New Directions in Manufacturing: Report of a Workshop Manufacturing Globalization Globalization—an overwhelming trend that is affecting almost every facet of manufacturing—is a reality for U.S. manufacturing, in both the civilian and defense sectors. In this new reality, manufacturers must find ways to exploit the advantages of globalization of production and expansion of world markets to the benefit of everyone, including employees, companies, consumers, and the nation as a whole. In addition, maintaining defense capacity must be taken into consideration. A combination of factors is responsible for the movement of production overseas. Although labor costs in developing countries have traditionally been lower than those in the United States, only in recent years has the infrastructure of these countries improved enough to allow them to manufacture with reliable quality. Their transportation and communication systems are much more robust than in the past, and because these systems are often built on new technologies, they have not required the same investment as older systems. The infrastructure for education and training of workers is also much improved in many countries around the world. Labor organizations and businesses have serious concerns about the loss of U.S. manufacturing jobs resulting from this movement of capacity overseas. While this is a clear trend, some corporate representatives at the workshop claimed that moving certain jobs overseas resulted in overall job retention in the United States. Because globalized production can enable the efficient distribution of engineering and manufacturing responsibilities, it can result in decreased overall costs and the creation of better jobs in the United States. Additionally, the globalization of production has created opportunities for many companies to capture new market growth in developing regions around the world. Such influences as trade policies, dollar valuation, and tax policies are arguably crucial in the competition with the low labor rates and varying regulatory environments abroad. If manufacturing cannot provide a distinctive competitive advantage in new or existing markets, companies stand to gain by channeling their resources into functions and activities that will result in a competitive advantage to them. This may lead to a further reduction in investment in domestic capacity. Information Technology Opportunities New information technologies present a continuing and growing number of opportunities to manufacturers. Information, data communication, and data processing technologies are powerful tools that can be used in every element of the manufacturing enterprise, including just-in-time delivery of raw materials, activities on the factory floor, shipping, marketing, and strategic planning. The power of information technology has contributed to globalization and the ability to outsource manufacturing activities both inside and outside the United States. These trends could result in reduced domestic content in the products of U.S. manufacturing firms, with significant implications for national and regional manufacturing jobs and labor markets. At the same time, the growing reliance of manufacturing and other economic sectors on information and communications technology has spawned completely new industrial sectors—and occupations—devoted to the production and implementation of these systems. Maintaining Innovation Technological innovation and engineering design capabilities are critical for the creation of new industries and jobs. The growing demand for products with improved quality, functionality, and reduced time to market can strain established production processes, making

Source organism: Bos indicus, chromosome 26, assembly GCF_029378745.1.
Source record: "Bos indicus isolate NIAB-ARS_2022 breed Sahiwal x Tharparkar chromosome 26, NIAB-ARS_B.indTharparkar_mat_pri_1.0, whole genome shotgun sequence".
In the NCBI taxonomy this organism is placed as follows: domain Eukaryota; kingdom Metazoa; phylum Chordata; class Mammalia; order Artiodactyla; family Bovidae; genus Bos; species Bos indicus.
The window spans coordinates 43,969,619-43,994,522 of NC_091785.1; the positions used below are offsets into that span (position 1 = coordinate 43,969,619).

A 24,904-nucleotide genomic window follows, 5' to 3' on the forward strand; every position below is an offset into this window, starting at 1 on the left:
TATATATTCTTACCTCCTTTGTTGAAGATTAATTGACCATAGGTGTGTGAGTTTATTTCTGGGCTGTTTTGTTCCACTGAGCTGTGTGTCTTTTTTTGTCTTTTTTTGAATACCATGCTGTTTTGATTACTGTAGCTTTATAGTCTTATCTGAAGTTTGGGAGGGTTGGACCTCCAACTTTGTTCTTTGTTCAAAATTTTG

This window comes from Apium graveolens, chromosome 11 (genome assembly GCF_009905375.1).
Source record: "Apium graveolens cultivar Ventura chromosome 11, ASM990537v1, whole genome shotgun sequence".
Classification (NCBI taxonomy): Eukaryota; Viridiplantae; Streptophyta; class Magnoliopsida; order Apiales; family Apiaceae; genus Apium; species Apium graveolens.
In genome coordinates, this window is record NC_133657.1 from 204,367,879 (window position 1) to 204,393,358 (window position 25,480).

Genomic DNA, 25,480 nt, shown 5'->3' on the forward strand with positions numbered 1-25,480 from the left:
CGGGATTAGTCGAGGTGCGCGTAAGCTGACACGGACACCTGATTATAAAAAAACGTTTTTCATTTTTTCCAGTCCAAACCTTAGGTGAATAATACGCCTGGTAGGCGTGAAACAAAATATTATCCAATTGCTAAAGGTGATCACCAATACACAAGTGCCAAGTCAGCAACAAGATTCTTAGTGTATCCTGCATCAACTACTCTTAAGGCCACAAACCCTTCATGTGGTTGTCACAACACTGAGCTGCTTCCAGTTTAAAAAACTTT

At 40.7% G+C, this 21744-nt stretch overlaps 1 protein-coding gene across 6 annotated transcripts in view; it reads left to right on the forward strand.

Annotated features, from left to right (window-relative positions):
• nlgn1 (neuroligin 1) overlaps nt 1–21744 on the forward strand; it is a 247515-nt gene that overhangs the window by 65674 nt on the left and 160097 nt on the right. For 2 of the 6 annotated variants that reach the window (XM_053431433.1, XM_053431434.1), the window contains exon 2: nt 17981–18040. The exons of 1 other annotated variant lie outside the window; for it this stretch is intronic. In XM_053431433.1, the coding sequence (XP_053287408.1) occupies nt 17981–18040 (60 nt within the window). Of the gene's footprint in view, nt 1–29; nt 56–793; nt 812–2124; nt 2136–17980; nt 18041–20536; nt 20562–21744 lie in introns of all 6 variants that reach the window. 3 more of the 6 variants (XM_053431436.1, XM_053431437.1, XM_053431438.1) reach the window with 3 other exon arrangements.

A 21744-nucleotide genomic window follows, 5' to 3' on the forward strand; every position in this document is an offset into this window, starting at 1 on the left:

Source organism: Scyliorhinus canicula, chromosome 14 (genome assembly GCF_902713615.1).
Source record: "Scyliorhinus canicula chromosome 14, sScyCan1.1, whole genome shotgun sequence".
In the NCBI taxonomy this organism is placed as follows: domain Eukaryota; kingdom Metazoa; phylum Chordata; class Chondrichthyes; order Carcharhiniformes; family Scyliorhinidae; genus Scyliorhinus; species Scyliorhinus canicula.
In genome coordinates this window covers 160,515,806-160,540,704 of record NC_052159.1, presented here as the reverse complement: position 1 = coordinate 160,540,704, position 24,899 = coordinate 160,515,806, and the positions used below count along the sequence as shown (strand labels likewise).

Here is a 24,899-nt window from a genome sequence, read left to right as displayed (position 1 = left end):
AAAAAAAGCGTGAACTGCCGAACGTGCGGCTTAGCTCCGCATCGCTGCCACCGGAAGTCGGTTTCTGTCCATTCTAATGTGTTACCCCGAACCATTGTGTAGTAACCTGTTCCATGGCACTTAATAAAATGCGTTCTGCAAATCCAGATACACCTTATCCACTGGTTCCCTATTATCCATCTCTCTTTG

OCR for page 1